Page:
Met Police face backlash over ‘laughable’ advice offered to women in wake of Sarah Everard murder

The Metropolitan Police was right this moment going through a livid backlash over “laughable” advice that women in worry of a police officer in the wake of the murder of Sarah Everard ought to flag down a bus or run away.

Labour home abuse spokesperson Jess Phillips branded the suggestion “unbelievable”, whereas the previous chief of Conservatives in Scotland, Ruth Davidson, described it as “horrendous”.

As requires Ms Dick’s dismissal intensified, Boris Johnson tried to shore up belief in the police, insisting that they do “a wonderful, wonderful job”, whereas acknowledging that there was an issue with the way in which that allegations of violence in opposition to women and women are handled.

Meanwhile, a Conservative police and crime commissioner, North Yorkshire’s Philip Allott, was pressured to apologise amid outrage after he stated women ought to be “streetwise” and Ms Everard shouldn’t have “submitted” to being falsely arrested and handcuffed by off-duty officer Wayne Couzens, who went on to rape and kill her.

Ministers had been coming below intense stress to amend the Policing Bill at the moment going by means of parliament to make tackling violence in opposition to women and women a proper precedence for severe violence models throughout England and Wales. Only eight of the 18 models at the moment in operation have included home abuse as a precedence in their plans.

Tory peer Gabby Bertin, who’s preventing for the change, instructed The Independent that the federal government argues the models ought to have the opportunity to decide priorities regionally.

But she stated: “This isn’t like knife crime or gun crime, which may be a priority in one area and not another. Violence against women and girls is a priority everywhere and preventing it and responding to it should be made a duty everywhere.”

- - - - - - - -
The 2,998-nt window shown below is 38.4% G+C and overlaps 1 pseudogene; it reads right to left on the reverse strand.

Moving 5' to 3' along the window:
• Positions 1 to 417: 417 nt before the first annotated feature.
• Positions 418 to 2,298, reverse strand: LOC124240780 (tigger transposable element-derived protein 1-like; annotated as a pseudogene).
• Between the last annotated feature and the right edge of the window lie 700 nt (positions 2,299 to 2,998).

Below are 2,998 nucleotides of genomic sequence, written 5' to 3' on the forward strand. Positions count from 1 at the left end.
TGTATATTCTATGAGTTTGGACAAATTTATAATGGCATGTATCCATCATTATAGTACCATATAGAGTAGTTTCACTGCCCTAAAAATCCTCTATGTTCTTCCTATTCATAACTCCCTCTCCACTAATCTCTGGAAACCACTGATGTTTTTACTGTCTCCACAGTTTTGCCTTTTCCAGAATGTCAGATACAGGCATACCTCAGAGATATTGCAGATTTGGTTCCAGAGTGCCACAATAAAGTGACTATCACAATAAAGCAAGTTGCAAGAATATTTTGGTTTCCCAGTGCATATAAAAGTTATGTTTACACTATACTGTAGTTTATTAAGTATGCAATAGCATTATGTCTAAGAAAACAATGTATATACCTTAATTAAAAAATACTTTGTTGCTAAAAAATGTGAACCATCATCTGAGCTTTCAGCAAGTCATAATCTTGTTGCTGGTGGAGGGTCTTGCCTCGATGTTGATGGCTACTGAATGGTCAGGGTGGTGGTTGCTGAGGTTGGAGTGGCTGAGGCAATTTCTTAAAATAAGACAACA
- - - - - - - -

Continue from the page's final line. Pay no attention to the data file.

Writing in The Independent, Ms Phillips stated that the whole-life sentence handed down to Couzens on Thursday ought to be a “pivotal moment” for the way in which violence in opposition to women and women is handled in the UK.

“We must turn anger into action and grief into policy change,” she stated. “There are things the government can and must do to end violence against women and girls, and they must do them today.”

It was “unbelievable” that the Met ought to reply by placing the onus on women to act in the event that they worry a police officer is a danger to them, she stated.

Advice issued by the drive on Thursday recommended that women approached by a lone plain-clothes officer ought to demand to know why he has no colleagues with him and ask him to show who he’s, earlier than including that they might “shout out to a passer-by, run into a house, knock on a door, wave a bus down or call 999”.

Ms Phillips responded: “How about the Met gets on with the job of telling us how they are going to improve their vetting, monitoring, training and disciplinary processes, rather than telling women to deal with the problem for them? How about the government tells us how they are going to ensure this is standard across every police force?”

Patsy Stevenson, who was arrested at a vigil for Ms Everard in the times following her murder, stated the advice was “almost laughable if it wasn’t so disgusting”.

“In that situation you can’t just stop and hail down a bus or a taxi or something,” she stated.

“Can you imagine the distrust that people have right now where they have to protect themselves from the police in that manner? That is shocking.”

Scotland’s First Minister Nicola Sturgeon tweeted: “It’s not up to women to fix this. It’s not us who need to change.